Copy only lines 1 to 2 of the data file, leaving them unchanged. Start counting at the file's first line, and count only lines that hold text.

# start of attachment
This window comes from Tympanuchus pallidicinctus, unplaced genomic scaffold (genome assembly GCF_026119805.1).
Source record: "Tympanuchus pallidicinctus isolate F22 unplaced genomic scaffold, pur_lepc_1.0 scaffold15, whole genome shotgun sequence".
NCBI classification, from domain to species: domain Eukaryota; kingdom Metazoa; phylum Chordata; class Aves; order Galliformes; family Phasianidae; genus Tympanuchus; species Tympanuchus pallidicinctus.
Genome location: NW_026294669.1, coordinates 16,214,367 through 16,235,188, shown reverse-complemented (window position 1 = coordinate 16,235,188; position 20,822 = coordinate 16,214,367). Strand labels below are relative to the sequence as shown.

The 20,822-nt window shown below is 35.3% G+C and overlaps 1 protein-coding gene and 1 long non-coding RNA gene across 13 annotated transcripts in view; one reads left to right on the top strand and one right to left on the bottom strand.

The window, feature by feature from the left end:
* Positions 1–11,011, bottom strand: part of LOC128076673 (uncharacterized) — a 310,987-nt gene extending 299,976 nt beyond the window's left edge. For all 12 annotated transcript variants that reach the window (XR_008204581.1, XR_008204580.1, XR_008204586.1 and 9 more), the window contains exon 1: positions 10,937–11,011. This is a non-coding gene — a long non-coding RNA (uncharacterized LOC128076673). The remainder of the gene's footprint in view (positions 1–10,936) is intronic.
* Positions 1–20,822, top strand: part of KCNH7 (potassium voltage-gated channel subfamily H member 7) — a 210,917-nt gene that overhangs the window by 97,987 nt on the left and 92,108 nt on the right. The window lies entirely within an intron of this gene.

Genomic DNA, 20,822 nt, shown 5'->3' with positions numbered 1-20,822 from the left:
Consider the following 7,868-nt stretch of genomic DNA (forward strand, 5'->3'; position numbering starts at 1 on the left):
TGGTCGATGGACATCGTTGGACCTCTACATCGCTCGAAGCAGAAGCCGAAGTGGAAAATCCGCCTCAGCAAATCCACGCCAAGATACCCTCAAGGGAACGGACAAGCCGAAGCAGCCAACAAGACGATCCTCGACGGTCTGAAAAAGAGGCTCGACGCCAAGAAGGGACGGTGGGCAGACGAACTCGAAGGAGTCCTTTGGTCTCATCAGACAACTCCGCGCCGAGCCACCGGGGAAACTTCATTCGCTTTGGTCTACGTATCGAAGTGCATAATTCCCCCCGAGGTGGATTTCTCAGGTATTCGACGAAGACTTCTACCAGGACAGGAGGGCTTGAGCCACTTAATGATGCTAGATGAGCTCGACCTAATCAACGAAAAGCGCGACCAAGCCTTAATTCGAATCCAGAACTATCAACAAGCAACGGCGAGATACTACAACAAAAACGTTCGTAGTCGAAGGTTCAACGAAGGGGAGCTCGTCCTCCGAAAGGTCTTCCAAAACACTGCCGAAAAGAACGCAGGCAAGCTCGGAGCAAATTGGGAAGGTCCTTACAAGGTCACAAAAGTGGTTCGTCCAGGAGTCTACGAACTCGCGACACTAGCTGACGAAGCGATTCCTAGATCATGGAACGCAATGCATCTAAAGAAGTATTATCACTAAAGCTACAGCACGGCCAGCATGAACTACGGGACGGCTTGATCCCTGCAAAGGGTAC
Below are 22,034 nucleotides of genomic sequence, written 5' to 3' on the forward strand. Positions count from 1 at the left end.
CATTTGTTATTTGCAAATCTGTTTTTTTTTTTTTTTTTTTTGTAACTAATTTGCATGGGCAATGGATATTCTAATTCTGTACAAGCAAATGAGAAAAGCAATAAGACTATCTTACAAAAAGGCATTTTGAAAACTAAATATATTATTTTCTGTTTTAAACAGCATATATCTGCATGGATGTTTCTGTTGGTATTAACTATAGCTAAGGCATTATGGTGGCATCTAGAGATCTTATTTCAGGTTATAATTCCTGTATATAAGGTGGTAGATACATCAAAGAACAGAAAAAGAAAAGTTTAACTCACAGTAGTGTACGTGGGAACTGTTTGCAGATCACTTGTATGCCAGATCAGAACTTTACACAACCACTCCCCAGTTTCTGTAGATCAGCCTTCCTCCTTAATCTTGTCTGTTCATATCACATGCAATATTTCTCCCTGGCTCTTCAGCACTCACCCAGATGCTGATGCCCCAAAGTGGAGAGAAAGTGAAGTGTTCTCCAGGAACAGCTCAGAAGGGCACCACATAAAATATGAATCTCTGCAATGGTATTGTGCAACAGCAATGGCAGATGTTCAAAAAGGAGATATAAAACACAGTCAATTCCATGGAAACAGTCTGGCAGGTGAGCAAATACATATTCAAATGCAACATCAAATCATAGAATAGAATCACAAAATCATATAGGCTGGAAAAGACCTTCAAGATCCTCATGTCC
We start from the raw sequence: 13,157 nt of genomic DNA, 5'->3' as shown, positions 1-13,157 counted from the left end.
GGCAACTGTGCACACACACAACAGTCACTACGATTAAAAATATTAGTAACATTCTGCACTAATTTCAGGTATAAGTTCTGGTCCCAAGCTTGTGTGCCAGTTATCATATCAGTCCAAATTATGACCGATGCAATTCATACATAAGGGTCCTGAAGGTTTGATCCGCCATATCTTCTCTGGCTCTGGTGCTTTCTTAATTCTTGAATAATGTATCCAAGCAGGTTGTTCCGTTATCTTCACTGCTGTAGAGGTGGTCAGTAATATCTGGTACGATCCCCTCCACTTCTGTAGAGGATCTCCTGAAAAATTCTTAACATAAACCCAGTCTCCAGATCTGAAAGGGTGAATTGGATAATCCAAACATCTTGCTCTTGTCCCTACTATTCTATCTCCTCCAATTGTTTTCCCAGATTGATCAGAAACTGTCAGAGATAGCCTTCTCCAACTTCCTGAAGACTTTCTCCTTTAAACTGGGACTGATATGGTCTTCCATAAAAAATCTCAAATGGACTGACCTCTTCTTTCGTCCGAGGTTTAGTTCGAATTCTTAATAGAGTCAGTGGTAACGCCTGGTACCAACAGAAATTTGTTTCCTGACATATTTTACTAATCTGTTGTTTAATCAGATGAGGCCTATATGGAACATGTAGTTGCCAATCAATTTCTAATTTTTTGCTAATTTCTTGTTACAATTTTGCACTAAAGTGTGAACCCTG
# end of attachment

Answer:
This window comes from Tympanuchus pallidicinctus, unplaced genomic scaffold (genome assembly GCF_026119805.1).
Source record: "Tympanuchus pallidicinctus isolate F22 unplaced genomic scaffold, pur_lepc_1.0 scaffold15, whole genome shotgun sequence".